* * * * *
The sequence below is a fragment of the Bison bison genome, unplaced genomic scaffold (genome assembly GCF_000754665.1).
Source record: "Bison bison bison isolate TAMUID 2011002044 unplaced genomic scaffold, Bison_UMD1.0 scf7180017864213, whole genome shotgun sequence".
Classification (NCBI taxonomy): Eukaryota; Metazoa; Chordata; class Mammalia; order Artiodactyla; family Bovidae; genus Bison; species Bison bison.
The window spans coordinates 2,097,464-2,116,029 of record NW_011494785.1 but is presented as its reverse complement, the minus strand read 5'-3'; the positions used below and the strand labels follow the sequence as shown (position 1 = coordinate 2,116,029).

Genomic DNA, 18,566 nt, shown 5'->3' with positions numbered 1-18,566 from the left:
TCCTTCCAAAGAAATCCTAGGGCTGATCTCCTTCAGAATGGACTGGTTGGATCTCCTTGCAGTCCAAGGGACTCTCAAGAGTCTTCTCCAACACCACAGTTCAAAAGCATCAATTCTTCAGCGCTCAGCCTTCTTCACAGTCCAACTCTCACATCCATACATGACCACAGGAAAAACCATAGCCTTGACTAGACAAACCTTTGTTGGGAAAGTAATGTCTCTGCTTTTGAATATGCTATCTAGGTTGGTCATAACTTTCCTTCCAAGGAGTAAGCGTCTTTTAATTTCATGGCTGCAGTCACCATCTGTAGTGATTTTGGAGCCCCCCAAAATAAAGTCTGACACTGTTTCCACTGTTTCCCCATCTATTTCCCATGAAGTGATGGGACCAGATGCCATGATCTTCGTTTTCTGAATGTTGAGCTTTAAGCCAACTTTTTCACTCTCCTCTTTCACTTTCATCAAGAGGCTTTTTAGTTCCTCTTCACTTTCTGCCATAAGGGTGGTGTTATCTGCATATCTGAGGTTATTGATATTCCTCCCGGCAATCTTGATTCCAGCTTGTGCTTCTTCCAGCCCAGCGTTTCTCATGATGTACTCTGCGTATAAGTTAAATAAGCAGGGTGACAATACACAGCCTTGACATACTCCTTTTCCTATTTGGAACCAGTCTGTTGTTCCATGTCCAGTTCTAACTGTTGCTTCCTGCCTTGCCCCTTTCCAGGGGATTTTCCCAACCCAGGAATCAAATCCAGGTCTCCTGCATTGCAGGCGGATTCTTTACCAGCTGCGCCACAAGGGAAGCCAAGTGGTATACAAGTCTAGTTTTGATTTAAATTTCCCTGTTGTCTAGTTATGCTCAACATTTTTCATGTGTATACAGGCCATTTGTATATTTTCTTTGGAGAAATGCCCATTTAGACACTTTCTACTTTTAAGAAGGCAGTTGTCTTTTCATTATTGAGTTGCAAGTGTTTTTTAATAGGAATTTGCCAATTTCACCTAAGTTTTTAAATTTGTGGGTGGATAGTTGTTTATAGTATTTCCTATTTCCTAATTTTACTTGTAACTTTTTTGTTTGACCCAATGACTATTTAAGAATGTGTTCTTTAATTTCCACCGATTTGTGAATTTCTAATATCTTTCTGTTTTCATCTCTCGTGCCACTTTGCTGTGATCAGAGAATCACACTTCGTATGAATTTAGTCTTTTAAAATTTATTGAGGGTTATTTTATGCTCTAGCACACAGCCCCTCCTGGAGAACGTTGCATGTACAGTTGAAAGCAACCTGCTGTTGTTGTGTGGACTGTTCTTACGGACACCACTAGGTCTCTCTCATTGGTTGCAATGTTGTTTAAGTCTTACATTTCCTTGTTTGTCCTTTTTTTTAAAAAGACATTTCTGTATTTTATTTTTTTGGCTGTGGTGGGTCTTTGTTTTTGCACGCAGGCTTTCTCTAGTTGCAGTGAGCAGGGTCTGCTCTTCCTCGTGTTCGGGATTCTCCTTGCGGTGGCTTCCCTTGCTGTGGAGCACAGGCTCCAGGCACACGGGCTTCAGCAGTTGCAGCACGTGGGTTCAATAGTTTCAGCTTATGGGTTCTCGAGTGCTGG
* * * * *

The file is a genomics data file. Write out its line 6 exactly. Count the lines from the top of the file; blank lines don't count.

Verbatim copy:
TCCTTCCAAAGAAATCCTAGGGCTGATCTCCTTCAGAATGGACTGGTTGGATCTCCTTGCAGTCCAAGGGACTCTCAAGAGTCTTCTCCAACACCACAGTTCAAAAGCATCAATTCTTCAGCGCTCAGCCTTCTTCACAGTCCAACTCTCACATCCATACATGACCACAGGAAAAACCATAGCCTTGACTAGACAAACCTTTGTTGGGAAAGTAATGTCTCTGCTTTTGAATATGCTATCTAGGTTGGTCATAACTTTCCTTCCAAGGAGTAAGCGTCTTTTAATTTCATGGCTGCAGTCACCATCTGTAGTGATTTTGGAGCCCCCCAAAATAAAGTCTGACACTGTTTCCACTGTTTCCCCATCTATTTCCCATGAAGTGATGGGACCAGATGCCATGATCTTCGTTTTCTGAATGTTGAGCTTTAAGCCAACTTTTTCACTCTCCTCTTTCACTTTCATCAAGAGGCTTTTTAGTTCCTCTTCACTTTCTGCCATAAGGGTGGTGTTATCTGCATATCTGAGGTTATTGATATTCCTCCCGGCAATCTTGATTCCAGCTTGTGCTTCTTCCAGCCCAGCGTTTCTCATGATGTACTCTGCGTATAAGTTAAATAAGCAGGGTGACAATACACAGCCTTGACATACTCCTTTTCCTATTTGGAACCAGTCTGTTGTTCCATGTCCAGTTCTAACTGTTGCTTCCTGCCTTGCCCCTTTCCAGGGGATTTTCCCAACCCAGGAATCAAATCCAGGTCTCCTGCATTGCAGGCGGATTCTTTACCAGCTGCGCCACAAGGGAAGCCAAGTGGTATACAAGTCTAGTTTTGATTTAAATTTCCCTGTTGTCTAGTTATGCTCAACATTTTTCATGTGTATACAGGCCATTTGTATATTTTCTTTGGAGAAATGCCCATTTAGACACTTTCTACTTTTAAGAAGGCAGTTGTCTTTTCATTATTGAGTTGCAAGTGTTTTTTAATAGGAATTTGCCAATTTCACCTAAGTTTTTAAATTTGTGGGTGGATAGTTGTTTATAGTATTTCCTATTTCCTAATTTTACTTGTAACTTTTTTGTTTGACCCAATGACTATTTAAGAATGTGTTCTTTAATTTCCACCGATTTGTGAATTTCTAATATCTTTCTGTTTTCATCTCTCGTGCCACTTTGCTGTGATCAGAGAATCACACTTCGTATGAATTTAGTCTTTTAAAATTTATTGAGGGTTATTTTATGCTCTAGCACACAGCCCCTCCTGGAGAACGTTGCATGTACAGTTGAAAGCAACCTGCTGTTGTTGTGTGGACTGTTCTTACGGACACCACTAGGTCTCTCTCATTGGTTGCAATGTTGTTTAAGTCTTACATTTCCTTGTTTGTCCTTTTTTTTAAAAAGACATTTCTGTATTTTATTTTTTTGGCTGTGGTGGGTCTTTGTTTTTGCACGCAGGCTTTCTCTAGTTGCAGTGAGCAGGGTCTGCTCTTCCTCGTGTTCGGGATTCTCCTTGCGGTGGCTTCCCTTGCTGTGGAGCACAGGCTCCAGGCACACGGGCTTCAGCAGTTGCAGCACGTGGGTTCAATAGTTTCAGCTTATGGGTTCTCGAGTGCTGG